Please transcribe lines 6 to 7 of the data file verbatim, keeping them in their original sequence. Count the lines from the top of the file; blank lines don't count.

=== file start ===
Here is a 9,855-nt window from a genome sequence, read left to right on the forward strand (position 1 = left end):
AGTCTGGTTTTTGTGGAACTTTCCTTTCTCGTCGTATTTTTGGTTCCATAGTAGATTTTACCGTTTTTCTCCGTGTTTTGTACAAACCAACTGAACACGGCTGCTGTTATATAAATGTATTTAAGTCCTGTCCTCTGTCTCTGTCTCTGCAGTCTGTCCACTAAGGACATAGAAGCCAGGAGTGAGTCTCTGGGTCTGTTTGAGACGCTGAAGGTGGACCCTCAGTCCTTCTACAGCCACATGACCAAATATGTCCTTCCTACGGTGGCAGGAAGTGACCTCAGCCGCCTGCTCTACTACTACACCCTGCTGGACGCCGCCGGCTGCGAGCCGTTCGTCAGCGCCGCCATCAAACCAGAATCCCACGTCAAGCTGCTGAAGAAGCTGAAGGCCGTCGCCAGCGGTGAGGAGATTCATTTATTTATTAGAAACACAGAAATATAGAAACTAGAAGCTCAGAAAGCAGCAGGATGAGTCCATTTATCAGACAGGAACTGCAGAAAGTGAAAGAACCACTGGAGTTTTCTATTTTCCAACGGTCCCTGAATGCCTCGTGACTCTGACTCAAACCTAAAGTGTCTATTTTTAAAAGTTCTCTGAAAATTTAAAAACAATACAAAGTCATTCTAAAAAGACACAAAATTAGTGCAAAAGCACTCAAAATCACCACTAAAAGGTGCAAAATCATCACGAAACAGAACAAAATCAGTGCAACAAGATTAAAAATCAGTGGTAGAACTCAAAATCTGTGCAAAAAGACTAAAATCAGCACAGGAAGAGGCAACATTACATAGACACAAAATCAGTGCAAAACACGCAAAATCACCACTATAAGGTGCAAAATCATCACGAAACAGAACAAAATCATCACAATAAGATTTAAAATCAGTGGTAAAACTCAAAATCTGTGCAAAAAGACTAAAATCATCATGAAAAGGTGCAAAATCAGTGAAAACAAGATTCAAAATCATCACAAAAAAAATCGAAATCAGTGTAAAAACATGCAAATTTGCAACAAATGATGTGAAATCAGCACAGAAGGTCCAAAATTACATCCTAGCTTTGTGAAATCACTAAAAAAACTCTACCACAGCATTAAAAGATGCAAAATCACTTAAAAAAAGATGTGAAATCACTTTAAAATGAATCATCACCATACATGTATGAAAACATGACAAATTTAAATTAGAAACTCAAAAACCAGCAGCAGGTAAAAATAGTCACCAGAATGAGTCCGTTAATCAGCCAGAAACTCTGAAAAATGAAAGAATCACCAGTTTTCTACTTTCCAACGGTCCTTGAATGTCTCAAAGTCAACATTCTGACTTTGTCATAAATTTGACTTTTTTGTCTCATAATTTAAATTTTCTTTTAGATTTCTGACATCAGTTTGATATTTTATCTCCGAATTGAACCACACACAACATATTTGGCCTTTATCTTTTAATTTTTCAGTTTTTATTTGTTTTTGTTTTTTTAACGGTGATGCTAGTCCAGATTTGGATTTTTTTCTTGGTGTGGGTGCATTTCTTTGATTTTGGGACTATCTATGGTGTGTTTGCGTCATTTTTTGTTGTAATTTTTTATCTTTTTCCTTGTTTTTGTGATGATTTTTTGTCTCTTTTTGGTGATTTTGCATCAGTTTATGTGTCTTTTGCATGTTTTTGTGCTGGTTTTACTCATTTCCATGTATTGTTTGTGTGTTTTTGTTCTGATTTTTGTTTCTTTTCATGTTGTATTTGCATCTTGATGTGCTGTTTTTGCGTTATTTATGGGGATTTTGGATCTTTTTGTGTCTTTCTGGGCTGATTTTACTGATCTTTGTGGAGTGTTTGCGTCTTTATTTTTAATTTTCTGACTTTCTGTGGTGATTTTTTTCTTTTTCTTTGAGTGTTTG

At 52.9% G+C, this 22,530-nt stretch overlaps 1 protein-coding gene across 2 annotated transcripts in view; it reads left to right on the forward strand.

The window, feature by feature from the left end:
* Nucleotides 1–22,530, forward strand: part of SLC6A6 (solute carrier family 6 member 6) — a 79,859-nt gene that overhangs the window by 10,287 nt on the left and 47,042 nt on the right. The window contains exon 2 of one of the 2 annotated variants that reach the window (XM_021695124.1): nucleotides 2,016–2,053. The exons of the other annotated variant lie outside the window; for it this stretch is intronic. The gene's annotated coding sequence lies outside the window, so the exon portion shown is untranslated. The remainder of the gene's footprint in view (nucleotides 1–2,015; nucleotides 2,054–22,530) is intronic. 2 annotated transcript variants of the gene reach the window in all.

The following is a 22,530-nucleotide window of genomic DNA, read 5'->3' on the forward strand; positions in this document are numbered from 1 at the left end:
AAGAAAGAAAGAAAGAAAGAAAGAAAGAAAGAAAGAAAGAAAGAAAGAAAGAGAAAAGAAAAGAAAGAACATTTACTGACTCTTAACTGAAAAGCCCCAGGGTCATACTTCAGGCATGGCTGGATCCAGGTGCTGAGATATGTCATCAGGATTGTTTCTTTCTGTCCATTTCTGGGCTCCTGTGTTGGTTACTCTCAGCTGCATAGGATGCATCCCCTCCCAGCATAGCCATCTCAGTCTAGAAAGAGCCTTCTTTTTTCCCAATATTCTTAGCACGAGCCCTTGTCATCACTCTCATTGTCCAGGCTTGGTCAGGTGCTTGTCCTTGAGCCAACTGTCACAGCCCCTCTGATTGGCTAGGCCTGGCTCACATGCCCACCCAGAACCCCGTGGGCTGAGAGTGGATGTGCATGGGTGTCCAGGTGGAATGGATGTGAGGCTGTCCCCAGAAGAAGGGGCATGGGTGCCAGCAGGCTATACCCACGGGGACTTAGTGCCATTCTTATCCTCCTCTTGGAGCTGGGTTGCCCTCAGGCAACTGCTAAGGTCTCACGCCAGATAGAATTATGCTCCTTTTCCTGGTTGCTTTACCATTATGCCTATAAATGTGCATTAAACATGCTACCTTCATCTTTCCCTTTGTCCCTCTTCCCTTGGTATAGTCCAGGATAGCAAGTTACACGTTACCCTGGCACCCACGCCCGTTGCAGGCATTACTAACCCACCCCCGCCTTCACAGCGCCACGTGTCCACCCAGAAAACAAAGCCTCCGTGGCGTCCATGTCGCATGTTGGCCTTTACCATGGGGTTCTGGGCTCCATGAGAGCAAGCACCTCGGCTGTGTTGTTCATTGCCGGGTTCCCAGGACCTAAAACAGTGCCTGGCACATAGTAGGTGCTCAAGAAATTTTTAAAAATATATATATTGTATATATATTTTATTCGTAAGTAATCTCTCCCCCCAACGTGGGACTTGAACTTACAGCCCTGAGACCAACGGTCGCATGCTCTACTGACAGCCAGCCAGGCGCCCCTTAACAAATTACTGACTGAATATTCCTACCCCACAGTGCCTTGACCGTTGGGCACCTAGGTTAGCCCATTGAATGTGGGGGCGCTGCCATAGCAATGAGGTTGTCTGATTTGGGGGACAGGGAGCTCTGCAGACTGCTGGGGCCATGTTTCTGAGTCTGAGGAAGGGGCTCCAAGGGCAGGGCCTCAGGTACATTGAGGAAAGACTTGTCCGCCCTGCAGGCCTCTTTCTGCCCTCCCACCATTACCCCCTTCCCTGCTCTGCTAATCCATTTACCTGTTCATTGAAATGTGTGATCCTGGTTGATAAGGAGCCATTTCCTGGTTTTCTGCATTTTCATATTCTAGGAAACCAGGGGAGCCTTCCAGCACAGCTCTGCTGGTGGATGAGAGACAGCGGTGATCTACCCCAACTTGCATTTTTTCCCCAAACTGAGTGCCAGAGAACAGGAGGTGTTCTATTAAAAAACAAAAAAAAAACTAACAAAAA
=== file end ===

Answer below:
The following is a 22,530-nucleotide window of genomic DNA, read 5'->3' on the forward strand; positions in this document are numbered from 1 at the left end:
AAGAAAGAAAGAAAGAAAGAAAGAAAGAAAGAAAGAAAGAAAGAAAGAAAGAGAAAAGAAAAGAAAGAACATTTACTGACTCTTAACTGAAAAGCCCCAGGGTCATACTTCAGGCATGGCTGGATCCAGGTGCTGAGATATGTCATCAGGATTGTTTCTTTCTGTCCATTTCTGGGCTCCTGTGTTGGTTACTCTCAGCTGCATAGGATGCATCCCCTCCCAGCATAGCCATCTCAGTCTAGAAAGAGCCTTCTTTTTTCCCAATATTCTTAGCACGAGCCCTTGTCATCACTCTCATTGTCCAGGCTTGGTCAGGTGCTTGTCCTTGAGCCAACTGTCACAGCCCCTCTGATTGGCTAGGCCTGGCTCACATGCCCACCCAGAACCCCGTGGGCTGAGAGTGGATGTGCATGGGTGTCCAGGTGGAATGGATGTGAGGCTGTCCCCAGAAGAAGGGGCATGGGTGCCAGCAGGCTATACCCACGGGGACTTAGTGCCATTCTTATCCTCCTCTTGGAGCTGGGTTGCCCTCAGGCAACTGCTAAGGTCTCACGCCAGATAGAATTATGCTCCTTTTCCTGGTTGCTTTACCATTATGCCTATAAATGTGCATTAAACATGCTACCTTCATCTTTCCCTTTGTCCCTCTTCCCTTGGTATAGTCCAGGATAGCAAGTTACACGTTACCCTGGCACCCACGCCCGTTGCAGGCATTACTAACCCACCCCCGCCTTCACAGCGCCACGTGTCCACCCAGAAAACAAAGCCTCCGTGGCGTCCATGTCGCATGTTGGCCTTTACCATGGGGTTCTGGGCTCCATGAGAGCAAGCACCTCGGCTGTGTTGTTCATTGCCGGGTTCCCAGGACCTAAAACAGTGCCTGGCACATAGTAGGTGCTCAAGAAATTTTTAAAAATATATATATTGTATATATATTTTATTCGTAAGTAATCTCTCCCCCCAACGTGGGACTTGAACTTACAGCCCTGAGACCAACGGTCGCATGCTCTACTGACAGCCAGCCAGGCGCCCCTTAACAAATTACTGACTGAATATTCCTACCCCACAGTGCCTTGACCGTTGGGCACCTAGGTTAGCCCATTGAATGTGGGGGCGCTGCCATAGCAATGAGGTTGTCTGATTTGGGGGACAGGGAGCTCTGCAGACTGCTGGGGCCATGTTTCTGAGTCTGAGGAAGGGGCTCCAAGGGCAGGGCCTCAGGTACATTGAGGAAAGACTTGTCCGCCCTGCAGGCCTCTTTCTGCCCTCCCACCATTACCCCCTTCCCTGCTCTGCTAATCCATTTACCTGTTCATTGAAATGTGTGATCCTGGTTGATAAGGAGCCATTTCCTGGTTTTCTGCATTTTCATATTCTAGGAAACCAGGGGAGCCTTCCAGCACAGCTCTGCTGGTGGATGAGAGACAGCGGTGATCTACCCCAACTTGCATTTTTTCCCCAAACTGAGTGCCAGAGAACAGGAGGTGTTCTATTAAAAAACAAAAAAAAAACTAACAAAAA